All of it ‘sauce without meat’, John Morley adjudged. The same might be said of his brother Fred’s dazzling ‘Tilling’ comedies, and has, further, been said of the later writings of Henry James. But Benson couldn’t understand the latter, didn’t like them, and strongly disapproved of the treacherous cult of young acolytes like Hugh Walpole and Percy Lubbock who lit incense at the feet of the master. ‘Life’s nothing – unless heroic and sacrificial. I pay the penalty of my magnificent imagination,’ James wrote to Benson. And again: ‘If there be a wisdom in not feeling, to the last throb, the great things that happen to us, it is a wisdom that I shall never either know or esteem. Let your soul live – it’s the only life that isn’t on the whole a sell.’ But the Jamesian conception of life making art was beyond Benson. Hence the diaries; hence, too, the absence of the heroic or the sacrificial in his works, which served safely to tap the perilous stuff about his heart. Fred, perhaps the more genial of the brothers, also inhabits at his best a recognisable fictional world. Disliked by the stuffier Arthur for pursuing the sleek fashionable circles of London society, he is the shadowiest figure in the family tapestry, having escaped more thoroughly from the episcopal palaces. It’s impossible now to read A. C. Benson except at one remove through Beerbohm’s parody, so accurate that irritation overcomes you before finishing it. Beerbohm’s Christmas Garland, by the way, is quoted in the bibliography, but not in the text: Benson’s response would be interesting.
Having decided to spare himself in the partial persona of a gushing female artist, he could join the hard strong world peopled by appallingly healthy machines like Asquith and Haldane by donning male drag. His susceptibility to soft male youthfulness made him equally sensitive to physical repulsiveness. The imagery he employs is compulsively and deliberately obscene: the Duke of Cambridge ‘with his face like a damaged double strawberry’; Professor Gwatkin swallowing food as if it were a worm or a grub: ‘He flung things at his mouth, often missed it. But it would catch in the hair on his face, and he would pull it in and swallow it somehow.’ Oscar Browning ‘rolled up to me; he rolled round me; he struck and butted me with his stomach’ and ‘seemed to take out his very heart and liver, and hand it round for inspection’. No one except Horace Walpole has so exposed the sham and quackery, the sheer silliness, pettiness and pomposity of our betters at close quarters, by joining them in their ceremonies, processions, parades and avid pursuit of place. These venomous revelations hark back to the discreditable court of George II, but also, in their hysterical or dreamlike quality, to that of Wonderland, with Arthur as Alice and his big-wig literary friends – Thomas Hardy and Henry James at the Athenaeum – as mad Queens.
It seems now that no one could live Benson’s supremely cushioned existence. Apart from occasional guarded forays into London literary society and royal circles, his life was passed from behind college windows. He moved against a high ecclesiastical background to Eton and King’s before coming to rest in cosy and self-indulgent Magdalene College, crammed, it would appear, with gay dons and gilded youth. Minor but gaudy public posts came to him with absurd ease, his writings and Letters of Queen Victoria (edited along with Reginald Brett, Lord Esher) brought him a small fortune supplemented towards the end of his life by a Mme de Nottbeck, who showered him with as much money as he was pleased to spend, which meant large benefactions to his college and paying off the debts of undergraduate favourites. At the end he owned £120,000 and weighed 20 stone. His life was so unruffled – afternoon walks timed to get him back (with chauffeur and rugs) for tea at five, the warning gong at 7.30 for dinner at eight – that the least inconvenience (a local station master lacking in deference, a ticking-off from Edmund Gosse for taking more than his fair share of cream) could rankle for days. But none of this outward security could protect him from a sense of sexual shame, from grisly nightmares and nervous breakdown. The old game of unhappy families sets his father, the archbishop, stalking his dreams in a cassock, touching the son with his rough cheek and haunting him with his failure to love and to respond frankly to proffered affection. In these guilt-ridden dreams he is arrested and stands trial for unspecified crimes, or is forced – to everyone’s embarrassment – to undress in the presence of Ruskin. Harrowing and extended periods of nervous collapse from 1907 to 1910, and again from 1917 to 1923, had to be endured, and could not be cured by rest, veronal, hypnotism, or the waters at Harrogate (‘like drinking the fluid from bad eggs’). The dream fantasies grew in grossness and malignancy: offal is stuffed into the decapitated head of a Pomeranian dog; bedclothes are drawn aside to reveal a hideous mass of huge flies; a parrot perched on his shoulder starts viciously biting his ear. Over four hundred graphic dreams are recorded in the diaries, few of them exuding the soft, serene light of his novels.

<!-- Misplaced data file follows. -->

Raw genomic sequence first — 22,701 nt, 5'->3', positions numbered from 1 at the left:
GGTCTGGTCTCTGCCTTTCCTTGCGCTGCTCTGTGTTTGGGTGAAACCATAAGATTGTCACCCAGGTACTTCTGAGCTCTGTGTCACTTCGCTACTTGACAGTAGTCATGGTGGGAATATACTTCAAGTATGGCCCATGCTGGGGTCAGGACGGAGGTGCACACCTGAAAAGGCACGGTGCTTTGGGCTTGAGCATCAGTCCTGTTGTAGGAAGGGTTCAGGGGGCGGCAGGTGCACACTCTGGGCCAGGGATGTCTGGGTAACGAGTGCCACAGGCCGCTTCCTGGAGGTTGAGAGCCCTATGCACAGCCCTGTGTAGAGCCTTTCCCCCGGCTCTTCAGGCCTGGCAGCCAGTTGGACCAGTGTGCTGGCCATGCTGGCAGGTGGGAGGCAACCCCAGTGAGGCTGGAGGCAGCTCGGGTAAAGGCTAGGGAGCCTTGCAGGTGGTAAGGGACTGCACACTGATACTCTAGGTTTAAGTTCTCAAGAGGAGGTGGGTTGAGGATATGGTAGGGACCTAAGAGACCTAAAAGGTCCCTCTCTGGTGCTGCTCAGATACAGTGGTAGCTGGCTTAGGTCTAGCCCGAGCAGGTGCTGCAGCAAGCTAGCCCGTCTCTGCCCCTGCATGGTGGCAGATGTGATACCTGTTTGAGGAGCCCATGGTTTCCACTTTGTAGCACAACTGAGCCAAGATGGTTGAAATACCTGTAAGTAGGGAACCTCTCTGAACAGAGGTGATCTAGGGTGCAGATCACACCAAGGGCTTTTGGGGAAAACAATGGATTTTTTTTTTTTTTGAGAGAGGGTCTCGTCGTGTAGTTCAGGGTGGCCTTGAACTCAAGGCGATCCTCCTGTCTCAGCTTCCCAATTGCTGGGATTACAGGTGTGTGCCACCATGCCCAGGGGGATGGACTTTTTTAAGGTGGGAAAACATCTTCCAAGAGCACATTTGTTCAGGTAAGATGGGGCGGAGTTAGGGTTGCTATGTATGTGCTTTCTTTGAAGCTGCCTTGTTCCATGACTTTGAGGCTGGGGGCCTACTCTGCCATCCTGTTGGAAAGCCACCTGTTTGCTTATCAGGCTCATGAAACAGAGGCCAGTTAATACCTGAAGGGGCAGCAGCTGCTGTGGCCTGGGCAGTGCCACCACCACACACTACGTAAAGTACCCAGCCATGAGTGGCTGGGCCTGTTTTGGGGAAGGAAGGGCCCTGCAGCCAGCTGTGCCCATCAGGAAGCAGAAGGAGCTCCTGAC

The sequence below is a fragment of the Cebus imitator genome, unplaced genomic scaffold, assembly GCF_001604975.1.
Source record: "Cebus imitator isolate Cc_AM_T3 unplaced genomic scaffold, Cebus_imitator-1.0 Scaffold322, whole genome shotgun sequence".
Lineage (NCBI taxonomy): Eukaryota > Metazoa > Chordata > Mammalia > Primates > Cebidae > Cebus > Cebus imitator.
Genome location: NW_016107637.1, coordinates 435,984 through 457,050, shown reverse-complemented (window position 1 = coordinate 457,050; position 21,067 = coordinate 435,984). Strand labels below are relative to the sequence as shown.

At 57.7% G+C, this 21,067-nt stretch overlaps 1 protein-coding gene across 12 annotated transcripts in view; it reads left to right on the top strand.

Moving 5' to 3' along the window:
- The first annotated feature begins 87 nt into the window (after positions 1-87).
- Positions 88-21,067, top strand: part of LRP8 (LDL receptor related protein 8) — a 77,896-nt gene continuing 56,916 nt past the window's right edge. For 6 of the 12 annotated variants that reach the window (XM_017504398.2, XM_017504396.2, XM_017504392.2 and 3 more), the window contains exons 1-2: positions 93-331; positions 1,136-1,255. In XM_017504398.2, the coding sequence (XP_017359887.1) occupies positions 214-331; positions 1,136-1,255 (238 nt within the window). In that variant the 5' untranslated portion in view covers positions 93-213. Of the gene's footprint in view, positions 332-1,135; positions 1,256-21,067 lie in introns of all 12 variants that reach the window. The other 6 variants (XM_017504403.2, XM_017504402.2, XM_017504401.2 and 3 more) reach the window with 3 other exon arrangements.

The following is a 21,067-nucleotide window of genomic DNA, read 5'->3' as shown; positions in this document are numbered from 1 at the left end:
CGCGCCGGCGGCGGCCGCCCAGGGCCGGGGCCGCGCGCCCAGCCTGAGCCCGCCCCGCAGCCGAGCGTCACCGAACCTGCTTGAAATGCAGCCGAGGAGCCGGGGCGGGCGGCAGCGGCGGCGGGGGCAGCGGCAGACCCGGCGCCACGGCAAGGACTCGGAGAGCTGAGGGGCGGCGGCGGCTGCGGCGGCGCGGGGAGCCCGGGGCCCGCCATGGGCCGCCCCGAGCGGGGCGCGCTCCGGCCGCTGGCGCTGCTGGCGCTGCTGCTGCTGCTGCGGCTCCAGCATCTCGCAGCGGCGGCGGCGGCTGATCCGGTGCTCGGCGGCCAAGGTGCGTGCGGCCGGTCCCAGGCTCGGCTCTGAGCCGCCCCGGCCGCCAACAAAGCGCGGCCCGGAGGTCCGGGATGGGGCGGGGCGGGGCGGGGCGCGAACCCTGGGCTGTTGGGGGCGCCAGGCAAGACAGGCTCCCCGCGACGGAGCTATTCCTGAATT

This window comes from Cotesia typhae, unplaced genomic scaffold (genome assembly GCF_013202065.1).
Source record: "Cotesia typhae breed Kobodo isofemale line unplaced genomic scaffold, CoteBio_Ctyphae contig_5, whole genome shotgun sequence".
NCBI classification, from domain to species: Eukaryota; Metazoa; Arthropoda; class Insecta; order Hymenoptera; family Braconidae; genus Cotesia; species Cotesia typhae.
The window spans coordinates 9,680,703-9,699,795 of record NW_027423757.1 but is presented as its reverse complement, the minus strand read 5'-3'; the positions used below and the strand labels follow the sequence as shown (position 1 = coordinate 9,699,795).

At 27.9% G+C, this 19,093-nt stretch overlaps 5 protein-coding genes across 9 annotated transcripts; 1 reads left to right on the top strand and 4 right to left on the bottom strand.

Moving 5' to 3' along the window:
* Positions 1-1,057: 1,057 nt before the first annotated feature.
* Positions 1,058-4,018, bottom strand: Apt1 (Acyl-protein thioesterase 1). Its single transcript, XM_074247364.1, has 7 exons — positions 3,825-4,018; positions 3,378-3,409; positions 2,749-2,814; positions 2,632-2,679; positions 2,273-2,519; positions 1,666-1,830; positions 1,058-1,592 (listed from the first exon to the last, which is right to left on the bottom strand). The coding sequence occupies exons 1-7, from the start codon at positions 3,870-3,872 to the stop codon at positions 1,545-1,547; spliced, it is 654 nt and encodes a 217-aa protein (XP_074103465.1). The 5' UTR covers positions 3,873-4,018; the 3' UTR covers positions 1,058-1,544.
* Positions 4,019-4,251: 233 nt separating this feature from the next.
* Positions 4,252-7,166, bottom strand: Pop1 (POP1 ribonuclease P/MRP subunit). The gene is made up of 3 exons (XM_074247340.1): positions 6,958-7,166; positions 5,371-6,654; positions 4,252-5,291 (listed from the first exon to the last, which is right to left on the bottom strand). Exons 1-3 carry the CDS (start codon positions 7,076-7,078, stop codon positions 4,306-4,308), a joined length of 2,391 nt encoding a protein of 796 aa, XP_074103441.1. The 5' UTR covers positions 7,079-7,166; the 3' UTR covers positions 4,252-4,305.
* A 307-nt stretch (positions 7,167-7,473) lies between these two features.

Fuller extracts from the diary are to come, but meanwhile we have David Newsome’s graceful selection and guidance. Arthur Benson was born at Wellington College, where his father was master, and Newsome, who has previously written on the delicate relationship between the Archbishop and Martin, his mourned eldest son, in Godliness and Good Learning, has just taken up the post of headmaster at that public school. It is hard to imagine anyone better fitted to edit and present the diaries. Occasionally, the writing is slack and verbose. ‘What, after all, is true vocation if it is not the yearning to arouse, to enkindle, to elevate, to improve, to open up new horizons, to share excitement with others, above all – to give? These are all functions which lie athwart the tenuous dividing line between the intellect and the affections’ – this, alas, is vintage Newsome and not vintage Benson. But it can safely be put down to the occupational hazard of rummaging through that compulsive stream of words – the immortal remains of Arthur Benson’s inner life.